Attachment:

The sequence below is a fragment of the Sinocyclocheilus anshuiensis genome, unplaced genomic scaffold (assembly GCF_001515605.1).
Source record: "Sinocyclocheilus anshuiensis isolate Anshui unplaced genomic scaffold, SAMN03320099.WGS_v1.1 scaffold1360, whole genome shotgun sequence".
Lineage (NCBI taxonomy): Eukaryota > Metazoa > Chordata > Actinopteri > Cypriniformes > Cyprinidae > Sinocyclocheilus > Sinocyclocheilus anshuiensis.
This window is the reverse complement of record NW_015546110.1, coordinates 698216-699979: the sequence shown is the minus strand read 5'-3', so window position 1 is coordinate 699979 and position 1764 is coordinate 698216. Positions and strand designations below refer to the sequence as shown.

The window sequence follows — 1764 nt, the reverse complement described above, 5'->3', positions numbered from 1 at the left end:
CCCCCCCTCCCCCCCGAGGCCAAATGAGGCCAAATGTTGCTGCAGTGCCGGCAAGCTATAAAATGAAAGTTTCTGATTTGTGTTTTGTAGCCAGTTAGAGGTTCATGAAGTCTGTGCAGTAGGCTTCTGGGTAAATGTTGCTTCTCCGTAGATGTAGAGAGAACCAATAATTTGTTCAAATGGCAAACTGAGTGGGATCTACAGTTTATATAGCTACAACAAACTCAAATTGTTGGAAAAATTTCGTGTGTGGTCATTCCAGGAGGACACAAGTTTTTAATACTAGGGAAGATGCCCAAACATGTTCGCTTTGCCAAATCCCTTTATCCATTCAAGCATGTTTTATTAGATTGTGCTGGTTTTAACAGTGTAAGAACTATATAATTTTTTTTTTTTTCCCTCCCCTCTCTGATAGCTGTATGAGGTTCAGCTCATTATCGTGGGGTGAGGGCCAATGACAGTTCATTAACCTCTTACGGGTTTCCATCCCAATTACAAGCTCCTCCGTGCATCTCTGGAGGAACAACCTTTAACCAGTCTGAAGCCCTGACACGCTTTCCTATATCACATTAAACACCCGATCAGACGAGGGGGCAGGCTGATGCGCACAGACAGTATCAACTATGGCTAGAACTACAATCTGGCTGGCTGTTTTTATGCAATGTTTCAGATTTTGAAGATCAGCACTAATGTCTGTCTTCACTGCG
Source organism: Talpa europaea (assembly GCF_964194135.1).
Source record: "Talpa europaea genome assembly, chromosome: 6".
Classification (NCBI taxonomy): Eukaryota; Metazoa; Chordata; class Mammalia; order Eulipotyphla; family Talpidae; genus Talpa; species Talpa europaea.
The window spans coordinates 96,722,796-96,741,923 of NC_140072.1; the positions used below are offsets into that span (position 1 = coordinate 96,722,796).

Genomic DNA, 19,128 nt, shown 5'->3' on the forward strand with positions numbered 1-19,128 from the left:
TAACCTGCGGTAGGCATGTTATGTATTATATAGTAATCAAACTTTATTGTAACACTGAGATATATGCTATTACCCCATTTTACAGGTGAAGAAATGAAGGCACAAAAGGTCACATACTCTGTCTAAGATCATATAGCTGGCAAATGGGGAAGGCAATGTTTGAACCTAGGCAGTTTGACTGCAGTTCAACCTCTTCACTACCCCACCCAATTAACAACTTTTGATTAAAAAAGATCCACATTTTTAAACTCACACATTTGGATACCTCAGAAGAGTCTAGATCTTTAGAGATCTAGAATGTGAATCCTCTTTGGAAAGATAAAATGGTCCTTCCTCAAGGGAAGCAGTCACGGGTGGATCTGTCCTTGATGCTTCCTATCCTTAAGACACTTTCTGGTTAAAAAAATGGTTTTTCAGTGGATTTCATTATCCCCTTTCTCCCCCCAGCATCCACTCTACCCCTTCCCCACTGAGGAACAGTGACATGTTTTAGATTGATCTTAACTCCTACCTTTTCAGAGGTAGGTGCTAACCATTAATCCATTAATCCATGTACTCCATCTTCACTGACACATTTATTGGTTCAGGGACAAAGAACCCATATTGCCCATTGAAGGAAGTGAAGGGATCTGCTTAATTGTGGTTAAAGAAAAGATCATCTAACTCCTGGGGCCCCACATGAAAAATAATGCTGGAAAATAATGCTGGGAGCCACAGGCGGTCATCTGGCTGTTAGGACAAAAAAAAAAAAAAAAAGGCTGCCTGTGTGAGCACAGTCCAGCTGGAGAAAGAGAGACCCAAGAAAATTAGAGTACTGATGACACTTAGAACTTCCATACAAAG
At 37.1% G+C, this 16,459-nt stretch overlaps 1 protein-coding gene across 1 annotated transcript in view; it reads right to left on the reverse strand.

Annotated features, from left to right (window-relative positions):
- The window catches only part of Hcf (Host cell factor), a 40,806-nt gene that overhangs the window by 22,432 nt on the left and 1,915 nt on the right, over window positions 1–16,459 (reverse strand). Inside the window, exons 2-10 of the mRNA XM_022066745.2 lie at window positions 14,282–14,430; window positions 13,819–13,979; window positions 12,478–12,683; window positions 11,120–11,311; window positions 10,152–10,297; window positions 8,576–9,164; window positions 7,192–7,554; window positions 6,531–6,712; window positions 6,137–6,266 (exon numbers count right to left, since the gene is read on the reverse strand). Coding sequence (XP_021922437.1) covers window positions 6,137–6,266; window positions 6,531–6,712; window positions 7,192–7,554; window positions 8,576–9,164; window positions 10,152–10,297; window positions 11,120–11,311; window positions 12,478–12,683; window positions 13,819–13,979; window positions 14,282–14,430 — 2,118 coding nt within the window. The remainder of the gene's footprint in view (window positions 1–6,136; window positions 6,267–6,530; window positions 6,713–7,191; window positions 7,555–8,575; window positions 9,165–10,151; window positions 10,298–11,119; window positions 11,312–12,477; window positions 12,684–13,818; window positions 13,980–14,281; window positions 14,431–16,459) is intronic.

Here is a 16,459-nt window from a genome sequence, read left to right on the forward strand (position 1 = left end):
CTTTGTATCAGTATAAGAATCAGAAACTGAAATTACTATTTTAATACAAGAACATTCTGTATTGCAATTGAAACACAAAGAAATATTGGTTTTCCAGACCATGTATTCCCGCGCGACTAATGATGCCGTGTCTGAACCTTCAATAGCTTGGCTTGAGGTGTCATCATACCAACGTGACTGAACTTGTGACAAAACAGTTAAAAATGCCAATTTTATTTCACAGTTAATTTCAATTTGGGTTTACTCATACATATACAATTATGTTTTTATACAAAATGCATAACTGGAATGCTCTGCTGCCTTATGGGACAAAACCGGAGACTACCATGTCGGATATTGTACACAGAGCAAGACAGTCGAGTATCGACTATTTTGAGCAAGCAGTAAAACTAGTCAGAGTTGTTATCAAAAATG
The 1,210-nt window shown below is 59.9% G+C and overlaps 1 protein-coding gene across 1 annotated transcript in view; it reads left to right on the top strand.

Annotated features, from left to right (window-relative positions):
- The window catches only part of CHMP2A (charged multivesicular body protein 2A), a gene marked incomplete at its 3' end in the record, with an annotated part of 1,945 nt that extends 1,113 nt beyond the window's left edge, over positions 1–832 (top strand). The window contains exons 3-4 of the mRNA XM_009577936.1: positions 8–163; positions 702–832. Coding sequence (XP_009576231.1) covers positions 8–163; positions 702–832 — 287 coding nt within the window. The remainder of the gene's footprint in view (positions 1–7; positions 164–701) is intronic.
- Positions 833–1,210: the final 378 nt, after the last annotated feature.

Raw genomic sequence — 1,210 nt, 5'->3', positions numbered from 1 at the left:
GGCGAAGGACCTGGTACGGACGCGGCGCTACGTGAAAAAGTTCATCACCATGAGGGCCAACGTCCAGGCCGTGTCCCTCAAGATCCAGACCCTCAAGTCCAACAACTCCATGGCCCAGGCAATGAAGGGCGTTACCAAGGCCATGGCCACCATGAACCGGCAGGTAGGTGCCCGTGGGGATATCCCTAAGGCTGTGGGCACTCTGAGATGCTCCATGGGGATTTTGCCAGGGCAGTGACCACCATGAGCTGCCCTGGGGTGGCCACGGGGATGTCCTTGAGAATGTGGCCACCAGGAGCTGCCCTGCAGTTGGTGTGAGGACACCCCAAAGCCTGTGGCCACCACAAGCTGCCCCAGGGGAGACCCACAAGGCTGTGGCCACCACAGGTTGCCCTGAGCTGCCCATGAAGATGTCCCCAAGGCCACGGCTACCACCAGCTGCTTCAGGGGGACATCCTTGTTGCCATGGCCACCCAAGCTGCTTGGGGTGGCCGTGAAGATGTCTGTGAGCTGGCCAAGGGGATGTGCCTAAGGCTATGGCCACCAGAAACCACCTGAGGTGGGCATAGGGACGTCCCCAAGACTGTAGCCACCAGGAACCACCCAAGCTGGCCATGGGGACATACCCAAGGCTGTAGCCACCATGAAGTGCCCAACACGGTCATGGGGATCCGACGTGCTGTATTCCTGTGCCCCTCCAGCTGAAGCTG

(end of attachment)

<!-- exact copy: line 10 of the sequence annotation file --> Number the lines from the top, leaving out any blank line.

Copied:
The window spans coordinates 96,722,796-96,741,923 of NC_140072.1; the positions used below are offsets into that span (position 1 = coordinate 96,722,796).